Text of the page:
Phil Wood, security and resilience at Buckinghamshire New University, said: “The technology that we rely on also offers gaps that can be exploited and gives organised criminals real opportunities. Felson and Cohen’s Routine Activity Theory in criminology says there are three components that can conjoin in time and space to allow a crime to take place: a suitable target, a likely offender and the absence of a capable guardian.
“IT systems offer all of these components while technological advances in security access control, detection and alarm systems make the act of entering a building and stealing assets much more challenging. The smart criminal (and they are) will expend their efforts on softer targets that cyber gaps offer. And as we continue to use IT and mobile systems, they will increasingly target us for identities and money. It is the easy route to riches and there is no softer target.”
Julia McCarron, operations director, Advent IM, shared her views, commenting that: “It would be difficult to state that there is a definite correlation between any perceived fall in ‘traditional’ or physical crime in favour of cyber crime. However, there are some valuable points to be made.
“The Europol IOCTA findings (Organised Crime study) pointed to the rise of CaaS or Crime as a Service and the high levels of organised crime gangs using cyber crime such as phishing to fund other illegal activities.
The Deepnet has been abused into service for this purpose too, along with crypto‑currencies like Bitcoin. In practical terms, the prison sentence for walking into a bank with a weapon and marching off with the contents of the vault is significantly higher than for defrauding a bank or it’s customers via the internet, so this will naturally have a greater criminal appeal. More Geeky Blinder than Peaky Blinders?”
Newer forms, newer skills
Guy Bunker, senior vice president of Clearswift, stated: “The skills required for cyber crime activity are very different to the more usual criminal activity. However, there are now multiple cyber-crime ‘kits’ available which means that almost anyone can mount a cyber attack. And what’s more, you can mount the attack from your armchair, virtually anywhere in the world – rather than having to physically be there.
“Of course, mounting the attack and then ‘fencing’ the goods are two different things. Understanding the value of the information and who to sell it to, or where to go to sell it, is not easy – which is why we are seeing more ransoms being requested. If you don’t know who to sell it to, then sell it back to the organisation with the demand that if they don’t, it will be posted online.
“Furthermore cyber attacks are not just about money, there are now attacks aimed at damaging a business’s reputation as well. In this case, there isn’t anything to sell per se. Organisations need to be aware if this, even if they don’t think they have anything worth stealing. They also need to be aware of the fairly low level of entry into the cyber attack world, given the ‘commercially’ available packages enabling anyone to mount an attack. Protecting critical information needs to be their top priority.”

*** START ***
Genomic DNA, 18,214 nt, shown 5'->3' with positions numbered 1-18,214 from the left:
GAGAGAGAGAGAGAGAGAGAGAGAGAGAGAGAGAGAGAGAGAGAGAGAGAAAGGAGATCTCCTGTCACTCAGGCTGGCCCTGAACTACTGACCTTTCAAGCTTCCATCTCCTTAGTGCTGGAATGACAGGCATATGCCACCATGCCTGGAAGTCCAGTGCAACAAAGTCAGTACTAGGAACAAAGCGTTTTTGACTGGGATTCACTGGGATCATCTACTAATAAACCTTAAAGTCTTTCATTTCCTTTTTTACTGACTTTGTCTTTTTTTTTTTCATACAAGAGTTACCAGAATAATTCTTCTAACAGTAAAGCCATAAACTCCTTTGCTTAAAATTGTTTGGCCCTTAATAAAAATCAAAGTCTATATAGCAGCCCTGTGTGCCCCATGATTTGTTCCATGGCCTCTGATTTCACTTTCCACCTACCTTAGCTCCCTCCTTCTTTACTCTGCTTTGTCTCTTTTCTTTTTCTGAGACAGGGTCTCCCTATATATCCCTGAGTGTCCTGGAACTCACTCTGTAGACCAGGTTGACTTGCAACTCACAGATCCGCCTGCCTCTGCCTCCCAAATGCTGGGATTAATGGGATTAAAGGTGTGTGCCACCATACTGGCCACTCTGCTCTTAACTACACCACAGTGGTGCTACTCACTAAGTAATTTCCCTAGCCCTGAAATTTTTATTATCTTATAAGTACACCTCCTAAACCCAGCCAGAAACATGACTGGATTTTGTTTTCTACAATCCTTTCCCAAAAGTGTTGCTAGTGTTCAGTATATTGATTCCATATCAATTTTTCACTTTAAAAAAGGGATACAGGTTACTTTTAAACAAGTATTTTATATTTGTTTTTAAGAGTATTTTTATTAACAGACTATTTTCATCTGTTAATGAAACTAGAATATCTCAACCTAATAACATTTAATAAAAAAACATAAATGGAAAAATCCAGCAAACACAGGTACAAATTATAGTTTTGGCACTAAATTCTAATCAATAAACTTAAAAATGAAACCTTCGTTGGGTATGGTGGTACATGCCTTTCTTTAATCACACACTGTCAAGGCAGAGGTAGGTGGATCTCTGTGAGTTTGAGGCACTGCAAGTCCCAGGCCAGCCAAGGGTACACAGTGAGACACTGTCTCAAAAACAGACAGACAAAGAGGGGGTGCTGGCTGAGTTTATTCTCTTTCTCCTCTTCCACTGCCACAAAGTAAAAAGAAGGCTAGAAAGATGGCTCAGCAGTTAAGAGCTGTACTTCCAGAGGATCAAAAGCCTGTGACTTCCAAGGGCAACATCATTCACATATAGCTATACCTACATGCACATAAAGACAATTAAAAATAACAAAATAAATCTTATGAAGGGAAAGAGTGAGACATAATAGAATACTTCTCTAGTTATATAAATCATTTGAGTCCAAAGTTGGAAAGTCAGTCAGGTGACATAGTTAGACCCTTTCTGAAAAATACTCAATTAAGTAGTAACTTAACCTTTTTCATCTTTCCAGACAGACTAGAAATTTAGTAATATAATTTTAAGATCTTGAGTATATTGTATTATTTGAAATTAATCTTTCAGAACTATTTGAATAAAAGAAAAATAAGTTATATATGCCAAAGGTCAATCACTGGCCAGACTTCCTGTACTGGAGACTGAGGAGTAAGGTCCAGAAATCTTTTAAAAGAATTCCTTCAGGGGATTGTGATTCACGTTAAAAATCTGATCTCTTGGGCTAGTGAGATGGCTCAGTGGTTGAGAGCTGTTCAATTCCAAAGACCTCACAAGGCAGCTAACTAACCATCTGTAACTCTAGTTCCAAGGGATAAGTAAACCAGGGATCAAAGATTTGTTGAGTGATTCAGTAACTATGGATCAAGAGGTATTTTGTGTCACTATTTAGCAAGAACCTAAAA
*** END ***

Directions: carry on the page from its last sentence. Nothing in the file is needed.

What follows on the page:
This opinion was echoed by John Flatley, head of crime for the Office of National Statistics. He said: “It has been argued that crime has not actually fallen but changed, moving to newer forms of crime not captured by the survey. Clearly some crime has moved online but this should be seen in the context of the long-term fall in traditional crime.
It can be difficult for organisations and individuals to understand what a cyber threat may look like. The reality is that ‘cyber’ is just another opportunity route for plain old criminal activity.”
Finally, Paul Rogers, president and CEO of Wurldtech Security Technologies Inc., and general manager of Industrial Cyber Security for General Electric Company (GE), remarked that: “As production systems become more interconnected, the exposure to network‑based cyber incidents increases, putting production, reputation and, ultimately, profits at risk. In particular, attacks on critical infrastructure such as in oil and gas, utilities, smart grid, transportation, medical facilities and others can lead to serious consequences in the economic, political, personal, public safety and privacy arenas.
“Furthermore, as operational technology (OT) leverages the benefits of the network, the threat of a successful cyber attack greatly increases with the expanded attack surface. System operators and security directors face challenges in responding to the growing number of security threats they face in today’s environment.”
IFSEC will be taking place on 21-23 June 2016 at London ExCeL, UK.